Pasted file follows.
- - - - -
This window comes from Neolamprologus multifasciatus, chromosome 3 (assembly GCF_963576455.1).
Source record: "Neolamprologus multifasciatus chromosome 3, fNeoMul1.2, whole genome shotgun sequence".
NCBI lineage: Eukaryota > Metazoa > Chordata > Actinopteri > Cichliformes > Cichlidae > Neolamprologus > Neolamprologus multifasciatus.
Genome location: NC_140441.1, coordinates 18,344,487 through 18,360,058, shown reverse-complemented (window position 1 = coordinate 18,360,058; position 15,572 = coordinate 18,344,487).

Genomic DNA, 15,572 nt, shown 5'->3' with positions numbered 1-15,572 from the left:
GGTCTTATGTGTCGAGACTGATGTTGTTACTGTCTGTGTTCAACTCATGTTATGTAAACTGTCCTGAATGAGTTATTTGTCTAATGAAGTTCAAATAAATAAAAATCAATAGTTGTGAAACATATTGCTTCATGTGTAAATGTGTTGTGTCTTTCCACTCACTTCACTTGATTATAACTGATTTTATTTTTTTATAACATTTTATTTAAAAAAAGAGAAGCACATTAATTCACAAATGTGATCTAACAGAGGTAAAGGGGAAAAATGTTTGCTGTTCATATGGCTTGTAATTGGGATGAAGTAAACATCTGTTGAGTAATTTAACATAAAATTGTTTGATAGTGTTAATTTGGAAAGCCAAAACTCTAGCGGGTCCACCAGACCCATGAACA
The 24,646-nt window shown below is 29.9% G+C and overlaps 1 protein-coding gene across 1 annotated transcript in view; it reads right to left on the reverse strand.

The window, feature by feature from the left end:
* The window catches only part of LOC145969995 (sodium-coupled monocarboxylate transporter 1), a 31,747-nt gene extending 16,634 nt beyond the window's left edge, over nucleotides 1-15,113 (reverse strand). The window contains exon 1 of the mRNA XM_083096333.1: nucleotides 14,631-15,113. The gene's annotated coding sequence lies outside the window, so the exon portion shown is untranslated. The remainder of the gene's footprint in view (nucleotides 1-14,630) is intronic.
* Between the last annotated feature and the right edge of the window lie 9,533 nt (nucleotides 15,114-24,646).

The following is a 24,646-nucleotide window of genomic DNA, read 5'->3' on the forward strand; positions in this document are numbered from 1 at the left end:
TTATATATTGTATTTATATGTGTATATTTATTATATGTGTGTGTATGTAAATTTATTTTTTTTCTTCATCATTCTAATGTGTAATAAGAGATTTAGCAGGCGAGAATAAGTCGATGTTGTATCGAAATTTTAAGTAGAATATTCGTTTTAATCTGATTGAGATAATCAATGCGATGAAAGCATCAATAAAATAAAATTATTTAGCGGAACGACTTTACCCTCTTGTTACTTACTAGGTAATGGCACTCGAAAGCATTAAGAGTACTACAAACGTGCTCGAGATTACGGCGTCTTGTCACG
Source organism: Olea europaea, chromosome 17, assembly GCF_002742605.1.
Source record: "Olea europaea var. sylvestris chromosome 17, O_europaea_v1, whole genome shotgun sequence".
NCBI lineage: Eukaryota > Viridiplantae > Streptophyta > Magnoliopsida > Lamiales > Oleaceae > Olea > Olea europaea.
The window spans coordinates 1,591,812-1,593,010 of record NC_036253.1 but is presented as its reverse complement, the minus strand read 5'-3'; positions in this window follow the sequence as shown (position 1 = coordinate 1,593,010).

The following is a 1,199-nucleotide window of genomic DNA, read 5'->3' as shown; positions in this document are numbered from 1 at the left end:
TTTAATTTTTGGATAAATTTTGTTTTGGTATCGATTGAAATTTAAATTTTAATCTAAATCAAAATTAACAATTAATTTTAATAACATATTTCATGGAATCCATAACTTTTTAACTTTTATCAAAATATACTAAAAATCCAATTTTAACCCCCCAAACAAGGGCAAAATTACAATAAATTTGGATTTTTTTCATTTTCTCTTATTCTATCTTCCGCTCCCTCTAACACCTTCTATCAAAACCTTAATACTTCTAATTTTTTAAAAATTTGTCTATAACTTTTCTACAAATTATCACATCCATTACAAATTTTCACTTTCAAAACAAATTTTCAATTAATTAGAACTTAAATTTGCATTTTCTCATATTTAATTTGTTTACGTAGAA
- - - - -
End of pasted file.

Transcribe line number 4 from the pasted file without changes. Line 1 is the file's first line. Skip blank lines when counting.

Genome location: NC_140441.1, coordinates 18,344,487 through 18,360,058, shown reverse-complemented (window position 1 = coordinate 18,360,058; position 15,572 = coordinate 18,344,487).